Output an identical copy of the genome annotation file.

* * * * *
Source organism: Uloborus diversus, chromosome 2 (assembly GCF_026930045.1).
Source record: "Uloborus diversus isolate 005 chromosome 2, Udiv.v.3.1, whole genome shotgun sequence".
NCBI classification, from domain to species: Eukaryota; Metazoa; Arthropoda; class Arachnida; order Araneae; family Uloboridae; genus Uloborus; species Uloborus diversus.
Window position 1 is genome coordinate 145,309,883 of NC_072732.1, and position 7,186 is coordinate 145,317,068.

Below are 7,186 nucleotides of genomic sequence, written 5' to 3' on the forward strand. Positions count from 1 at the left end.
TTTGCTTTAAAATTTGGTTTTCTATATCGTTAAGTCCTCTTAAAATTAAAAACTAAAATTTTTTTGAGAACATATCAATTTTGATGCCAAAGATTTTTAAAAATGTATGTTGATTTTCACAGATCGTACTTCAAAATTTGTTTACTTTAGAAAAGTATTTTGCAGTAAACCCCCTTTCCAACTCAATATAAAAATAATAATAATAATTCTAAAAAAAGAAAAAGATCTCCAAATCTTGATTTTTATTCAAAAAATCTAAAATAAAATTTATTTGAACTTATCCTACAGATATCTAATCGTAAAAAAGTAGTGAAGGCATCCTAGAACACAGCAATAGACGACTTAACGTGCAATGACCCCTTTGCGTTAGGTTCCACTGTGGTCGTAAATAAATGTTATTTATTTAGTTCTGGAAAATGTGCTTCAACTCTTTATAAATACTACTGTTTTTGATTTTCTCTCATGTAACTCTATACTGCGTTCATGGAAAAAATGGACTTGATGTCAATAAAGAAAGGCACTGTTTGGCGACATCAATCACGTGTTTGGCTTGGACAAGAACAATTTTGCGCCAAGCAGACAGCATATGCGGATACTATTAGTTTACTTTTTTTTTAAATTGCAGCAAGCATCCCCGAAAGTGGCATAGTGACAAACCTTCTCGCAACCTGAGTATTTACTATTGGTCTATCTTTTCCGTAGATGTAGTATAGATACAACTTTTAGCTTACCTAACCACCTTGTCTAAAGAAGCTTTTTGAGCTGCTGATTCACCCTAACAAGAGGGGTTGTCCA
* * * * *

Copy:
Source organism: Uloborus diversus, chromosome 2 (assembly GCF_026930045.1).
Source record: "Uloborus diversus isolate 005 chromosome 2, Udiv.v.3.1, whole genome shotgun sequence".
NCBI classification, from domain to species: Eukaryota; Metazoa; Arthropoda; class Arachnida; order Araneae; family Uloboridae; genus Uloborus; species Uloborus diversus.
Window position 1 is genome coordinate 145,309,883 of NC_072732.1, and position 7,186 is coordinate 145,317,068.

Below are 7,186 nucleotides of genomic sequence, written 5' to 3' on the forward strand. Positions count from 1 at the left end.
TTTGCTTTAAAATTTGGTTTTCTATATCGTTAAGTCCTCTTAAAATTAAAAACTAAAATTTTTTTGAGAACATATCAATTTTGATGCCAAAGATTTTTAAAAATGTATGTTGATTTTCACAGATCGTACTTCAAAATTTGTTTACTTTAGAAAAGTATTTTGCAGTAAACCCCCTTTCCAACTCAATATAAAAATAATAATAATAATTCTAAAAAAAGAAAAAGATCTCCAAATCTTGATTTTTATTCAAAAAATCTAAAATAAAATTTATTTGAACTTATCCTACAGATATCTAATCGTAAAAAAGTAGTGAAGGCATCCTAGAACACAGCAATAGACGACTTAACGTGCAATGACCCCTTTGCGTTAGGTTCCACTGTGGTCGTAAATAAATGTTATTTATTTAGTTCTGGAAAATGTGCTTCAACTCTTTATAAATACTACTGTTTTTGATTTTCTCTCATGTAACTCTATACTGCGTTCATGGAAAAAATGGACTTGATGTCAATAAAGAAAGGCACTGTTTGGCGACATCAATCACGTGTTTGGCTTGGACAAGAACAATTTTGCGCCAAGCAGACAGCATATGCGGATACTATTAGTTTACTTTTTTTTTAAATTGCAGCAAGCATCCCCGAAAGTGGCATAGTGACAAACCTTCTCGCAACCTGAGTATTTACTATTGGTCTATCTTTTCCGTAGATGTAGTATAGATACAACTTTTAGCTTACCTAACCACCTTGTCTAAAGAAGCTTTTTGAGCTGCTGATTCACCCTAACAAGAGGGGTTGTCCA